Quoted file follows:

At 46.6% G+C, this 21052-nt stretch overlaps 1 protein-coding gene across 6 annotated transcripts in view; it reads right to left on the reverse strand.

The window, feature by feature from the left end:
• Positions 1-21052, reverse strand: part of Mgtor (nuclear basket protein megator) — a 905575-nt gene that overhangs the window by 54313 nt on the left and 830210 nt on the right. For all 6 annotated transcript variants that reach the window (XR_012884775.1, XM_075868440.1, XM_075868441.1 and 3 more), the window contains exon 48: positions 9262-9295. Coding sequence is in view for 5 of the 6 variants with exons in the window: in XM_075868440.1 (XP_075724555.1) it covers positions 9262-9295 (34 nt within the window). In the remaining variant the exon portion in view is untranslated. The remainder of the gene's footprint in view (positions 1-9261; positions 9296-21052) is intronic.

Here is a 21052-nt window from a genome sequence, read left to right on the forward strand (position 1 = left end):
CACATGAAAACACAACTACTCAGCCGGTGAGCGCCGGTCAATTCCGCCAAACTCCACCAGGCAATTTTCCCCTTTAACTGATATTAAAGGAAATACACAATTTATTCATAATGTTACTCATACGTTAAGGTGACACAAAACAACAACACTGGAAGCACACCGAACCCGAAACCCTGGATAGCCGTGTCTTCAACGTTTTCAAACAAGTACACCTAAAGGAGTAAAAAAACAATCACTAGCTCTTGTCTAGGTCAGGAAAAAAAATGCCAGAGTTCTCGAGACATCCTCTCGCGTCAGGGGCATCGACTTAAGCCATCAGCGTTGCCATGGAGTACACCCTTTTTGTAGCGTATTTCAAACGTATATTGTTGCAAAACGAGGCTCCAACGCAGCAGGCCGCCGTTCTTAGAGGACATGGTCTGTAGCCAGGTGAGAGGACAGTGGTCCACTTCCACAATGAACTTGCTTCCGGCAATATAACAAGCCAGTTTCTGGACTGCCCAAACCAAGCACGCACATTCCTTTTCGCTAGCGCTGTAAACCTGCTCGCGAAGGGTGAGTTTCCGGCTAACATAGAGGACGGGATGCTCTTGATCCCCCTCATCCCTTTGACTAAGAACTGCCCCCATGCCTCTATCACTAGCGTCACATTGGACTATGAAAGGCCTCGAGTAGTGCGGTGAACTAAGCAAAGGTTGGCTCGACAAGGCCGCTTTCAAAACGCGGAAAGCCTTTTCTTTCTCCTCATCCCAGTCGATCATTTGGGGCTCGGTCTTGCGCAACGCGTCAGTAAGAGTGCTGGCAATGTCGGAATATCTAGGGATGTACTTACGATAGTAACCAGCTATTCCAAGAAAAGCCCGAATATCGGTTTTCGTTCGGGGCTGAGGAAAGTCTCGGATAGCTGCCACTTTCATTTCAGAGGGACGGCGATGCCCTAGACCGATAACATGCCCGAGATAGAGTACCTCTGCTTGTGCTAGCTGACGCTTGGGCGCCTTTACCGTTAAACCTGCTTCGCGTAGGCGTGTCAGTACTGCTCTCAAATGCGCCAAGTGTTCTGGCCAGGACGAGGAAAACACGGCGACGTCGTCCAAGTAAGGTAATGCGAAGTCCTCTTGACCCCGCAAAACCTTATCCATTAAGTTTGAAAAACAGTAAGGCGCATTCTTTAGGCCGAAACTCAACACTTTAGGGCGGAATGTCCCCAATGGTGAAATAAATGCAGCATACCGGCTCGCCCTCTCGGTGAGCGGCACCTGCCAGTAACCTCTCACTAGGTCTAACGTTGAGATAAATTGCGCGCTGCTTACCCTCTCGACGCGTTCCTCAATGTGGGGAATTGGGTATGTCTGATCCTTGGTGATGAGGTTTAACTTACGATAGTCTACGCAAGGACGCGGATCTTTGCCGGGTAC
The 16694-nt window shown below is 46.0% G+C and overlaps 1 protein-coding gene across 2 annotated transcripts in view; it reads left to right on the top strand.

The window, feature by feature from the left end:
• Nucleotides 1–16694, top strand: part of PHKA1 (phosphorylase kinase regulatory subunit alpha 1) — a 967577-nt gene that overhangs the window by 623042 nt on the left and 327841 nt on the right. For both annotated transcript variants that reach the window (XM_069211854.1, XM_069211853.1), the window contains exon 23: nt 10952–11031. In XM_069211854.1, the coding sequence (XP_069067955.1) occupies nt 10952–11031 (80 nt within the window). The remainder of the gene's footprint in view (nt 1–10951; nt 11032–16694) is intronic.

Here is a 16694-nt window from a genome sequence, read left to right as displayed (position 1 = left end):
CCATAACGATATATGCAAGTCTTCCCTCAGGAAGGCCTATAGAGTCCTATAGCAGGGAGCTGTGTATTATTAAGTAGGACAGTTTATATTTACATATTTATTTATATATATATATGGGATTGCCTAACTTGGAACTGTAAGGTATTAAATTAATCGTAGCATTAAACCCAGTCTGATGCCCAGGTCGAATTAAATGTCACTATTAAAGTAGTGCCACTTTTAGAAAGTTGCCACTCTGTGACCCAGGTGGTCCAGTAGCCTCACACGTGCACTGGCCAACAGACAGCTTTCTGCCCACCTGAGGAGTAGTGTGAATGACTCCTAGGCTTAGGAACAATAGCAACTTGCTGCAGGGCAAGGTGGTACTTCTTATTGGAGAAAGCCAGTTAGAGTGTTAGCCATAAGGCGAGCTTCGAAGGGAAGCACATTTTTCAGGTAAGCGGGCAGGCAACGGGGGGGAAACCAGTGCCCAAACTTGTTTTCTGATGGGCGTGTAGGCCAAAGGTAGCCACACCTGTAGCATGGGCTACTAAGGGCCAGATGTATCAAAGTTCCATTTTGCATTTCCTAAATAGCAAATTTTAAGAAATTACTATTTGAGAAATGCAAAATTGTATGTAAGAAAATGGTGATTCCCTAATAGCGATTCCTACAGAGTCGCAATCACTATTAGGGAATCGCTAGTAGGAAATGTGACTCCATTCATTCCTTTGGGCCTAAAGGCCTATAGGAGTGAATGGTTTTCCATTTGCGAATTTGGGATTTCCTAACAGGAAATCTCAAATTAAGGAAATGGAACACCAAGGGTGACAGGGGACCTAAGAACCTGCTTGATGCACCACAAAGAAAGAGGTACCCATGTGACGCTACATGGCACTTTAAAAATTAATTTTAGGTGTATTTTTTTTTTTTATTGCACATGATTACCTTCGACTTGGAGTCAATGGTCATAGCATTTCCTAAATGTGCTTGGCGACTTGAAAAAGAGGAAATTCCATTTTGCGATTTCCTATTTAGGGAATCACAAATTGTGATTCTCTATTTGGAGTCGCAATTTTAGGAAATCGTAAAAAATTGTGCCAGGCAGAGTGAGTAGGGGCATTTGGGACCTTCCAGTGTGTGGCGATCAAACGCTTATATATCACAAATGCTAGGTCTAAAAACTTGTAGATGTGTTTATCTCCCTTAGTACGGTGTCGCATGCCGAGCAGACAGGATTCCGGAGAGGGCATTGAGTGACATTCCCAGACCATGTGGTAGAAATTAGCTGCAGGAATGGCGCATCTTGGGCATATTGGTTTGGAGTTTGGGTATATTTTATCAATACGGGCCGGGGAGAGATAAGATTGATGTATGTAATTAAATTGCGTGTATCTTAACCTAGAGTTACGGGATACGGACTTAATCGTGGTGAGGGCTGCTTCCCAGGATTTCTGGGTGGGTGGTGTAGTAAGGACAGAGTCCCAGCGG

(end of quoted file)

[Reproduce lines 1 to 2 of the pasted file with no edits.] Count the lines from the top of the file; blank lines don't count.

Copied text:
At 46.6% G+C, this 21052-nt stretch overlaps 1 protein-coding gene across 6 annotated transcripts in view; it reads right to left on the reverse strand.

The window, feature by feature from the left end: